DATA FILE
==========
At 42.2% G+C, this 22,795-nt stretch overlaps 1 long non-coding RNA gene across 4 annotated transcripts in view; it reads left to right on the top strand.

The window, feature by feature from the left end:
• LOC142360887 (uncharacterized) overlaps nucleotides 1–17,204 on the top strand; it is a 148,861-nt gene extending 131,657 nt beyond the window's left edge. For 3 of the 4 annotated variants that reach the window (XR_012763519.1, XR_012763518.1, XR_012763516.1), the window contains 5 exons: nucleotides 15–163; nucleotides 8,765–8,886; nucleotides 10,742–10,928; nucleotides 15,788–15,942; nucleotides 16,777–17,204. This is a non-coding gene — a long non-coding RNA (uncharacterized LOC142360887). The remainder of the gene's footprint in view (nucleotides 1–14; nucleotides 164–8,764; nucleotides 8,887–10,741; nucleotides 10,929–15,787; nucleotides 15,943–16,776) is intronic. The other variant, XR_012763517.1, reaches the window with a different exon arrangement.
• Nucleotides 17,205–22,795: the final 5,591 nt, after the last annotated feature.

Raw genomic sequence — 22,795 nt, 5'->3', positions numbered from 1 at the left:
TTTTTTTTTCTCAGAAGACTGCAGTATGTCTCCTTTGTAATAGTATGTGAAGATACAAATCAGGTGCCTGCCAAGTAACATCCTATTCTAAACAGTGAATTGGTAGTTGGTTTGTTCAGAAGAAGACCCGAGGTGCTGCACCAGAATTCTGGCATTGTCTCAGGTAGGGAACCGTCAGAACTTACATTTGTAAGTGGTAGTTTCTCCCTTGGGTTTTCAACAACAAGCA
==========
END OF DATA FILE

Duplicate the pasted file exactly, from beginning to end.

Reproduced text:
At 42.2% G+C, this 22,795-nt stretch overlaps 1 long non-coding RNA gene across 4 annotated transcripts in view; it reads left to right on the top strand.

The window, feature by feature from the left end:
• LOC142360887 (uncharacterized) overlaps nucleotides 1–17,204 on the top strand; it is a 148,861-nt gene extending 131,657 nt beyond the window's left edge. For 3 of the 4 annotated variants that reach the window (XR_012763519.1, XR_012763518.1, XR_012763516.1), the window contains 5 exons: nucleotides 15–163; nucleotides 8,765–8,886; nucleotides 10,742–10,928; nucleotides 15,788–15,942; nucleotides 16,777–17,204. This is a non-coding gene — a long non-coding RNA (uncharacterized LOC142360887). The remainder of the gene's footprint in view (nucleotides 1–14; nucleotides 164–8,764; nucleotides 8,887–10,741; nucleotides 10,929–15,787; nucleotides 15,943–16,776) is intronic. The other variant, XR_012763517.1, reaches the window with a different exon arrangement.
• Nucleotides 17,205–22,795: the final 5,591 nt, after the last annotated feature.

Raw genomic sequence — 22,795 nt, 5'->3', positions numbered from 1 at the left:
TTTTTTTTTCTCAGAAGACTGCAGTATGTCTCCTTTGTAATAGTATGTGAAGATACAAATCAGGTGCCTGCCAAGTAACATCCTATTCTAAACAGTGAATTGGTAGTTGGTTTGTTCAGAAGAAGACCCGAGGTGCTGCACCAGAATTCTGGCATTGTCTCAGGTAGGGAACCGTCAGAACTTACATTTGTAAGTGGTAGTTTCTCCCTTGGGTTTTCAACAACAAGCA